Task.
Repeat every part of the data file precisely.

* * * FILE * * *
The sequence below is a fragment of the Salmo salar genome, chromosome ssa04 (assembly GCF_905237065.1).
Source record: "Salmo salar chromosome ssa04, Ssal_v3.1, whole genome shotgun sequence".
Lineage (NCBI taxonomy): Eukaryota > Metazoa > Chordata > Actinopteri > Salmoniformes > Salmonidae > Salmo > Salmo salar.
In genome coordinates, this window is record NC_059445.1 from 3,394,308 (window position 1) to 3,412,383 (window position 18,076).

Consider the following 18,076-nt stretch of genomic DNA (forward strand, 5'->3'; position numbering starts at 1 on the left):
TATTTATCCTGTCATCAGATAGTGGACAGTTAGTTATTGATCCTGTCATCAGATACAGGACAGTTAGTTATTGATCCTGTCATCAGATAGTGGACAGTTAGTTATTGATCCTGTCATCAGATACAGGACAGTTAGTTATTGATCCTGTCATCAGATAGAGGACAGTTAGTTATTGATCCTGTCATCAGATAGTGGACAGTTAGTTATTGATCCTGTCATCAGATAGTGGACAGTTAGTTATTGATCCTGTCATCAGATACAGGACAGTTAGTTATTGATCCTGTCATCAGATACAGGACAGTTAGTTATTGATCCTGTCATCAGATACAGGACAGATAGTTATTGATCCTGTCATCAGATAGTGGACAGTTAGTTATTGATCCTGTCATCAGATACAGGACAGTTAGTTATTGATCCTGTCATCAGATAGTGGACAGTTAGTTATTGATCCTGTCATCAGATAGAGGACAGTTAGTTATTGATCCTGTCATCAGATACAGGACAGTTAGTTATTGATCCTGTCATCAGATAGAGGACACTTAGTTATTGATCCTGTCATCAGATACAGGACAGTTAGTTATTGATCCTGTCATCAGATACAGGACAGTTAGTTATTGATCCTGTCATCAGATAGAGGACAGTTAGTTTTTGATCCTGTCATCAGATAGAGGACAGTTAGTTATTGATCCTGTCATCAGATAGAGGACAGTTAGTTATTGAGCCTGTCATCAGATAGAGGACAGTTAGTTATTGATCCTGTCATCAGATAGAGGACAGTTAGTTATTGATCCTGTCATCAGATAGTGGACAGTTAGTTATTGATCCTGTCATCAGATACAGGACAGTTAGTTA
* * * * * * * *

The sequence below is a fragment of the Salmo salar genome, chromosome ssa04 (assembly GCF_905237065.1).
Source record: "Salmo salar chromosome ssa04, Ssal_v3.1, whole genome shotgun sequence".
Lineage (NCBI taxonomy): Eukaryota > Metazoa > Chordata > Actinopteri > Salmoniformes > Salmonidae > Salmo > Salmo salar.
In genome coordinates, this window is record NC_059445.1 from 3,394,308 (window position 1) to 3,412,383 (window position 18,076).

Consider the following 18,076-nt stretch of genomic DNA (forward strand, 5'->3'; position numbering starts at 1 on the left):
TATTTATCCTGTCATCAGATAGTGGACAGTTAGTTATTGATCCTGTCATCAGATACAGGACAGTTAGTTATTGATCCTGTCATCAGATAGTGGACAGTTAGTTATTGATCCTGTCATCAGATACAGGACAGTTAGTTATTGATCCTGTCATCAGATAGAGGACAGTTAGTTATTGATCCTGTCATCAGATAGTGGACAGTTAGTTATTGATCCTGTCATCAGATAGTGGACAGTTAGTTATTGATCCTGTCATCAGATACAGGACAGTTAGTTATTGATCCTGTCATCAGATACAGGACAGTTAGTTATTGATCCTGTCATCAGATACAGGACAGATAGTTATTGATCCTGTCATCAGATAGTGGACAGTTAGTTATTGATCCTGTCATCAGATACAGGACAGTTAGTTATTGATCCTGTCATCAGATAGTGGACAGTTAGTTATTGATCCTGTCATCAGATAGAGGACAGTTAGTTATTGATCCTGTCATCAGATACAGGACAGTTAGTTATTGATCCTGTCATCAGATAGAGGACACTTAGTTATTGATCCTGTCATCAGATACAGGACAGTTAGTTATTGATCCTGTCATCAGATACAGGACAGTTAGTTATTGATCCTGTCATCAGATAGAGGACAGTTAGTTTTTGATCCTGTCATCAGATAGAGGACAGTTAGTTATTGATCCTGTCATCAGATAGAGGACAGTTAGTTATTGAGCCTGTCATCAGATAGAGGACAGTTAGTTATTGATCCTGTCATCAGATAGAGGACAGTTAGTTATTGATCCTGTCATCAGATAGTGGACAGTTAGTTATTGATCCTGTCATCAGATACAGGACAGTTAGTTA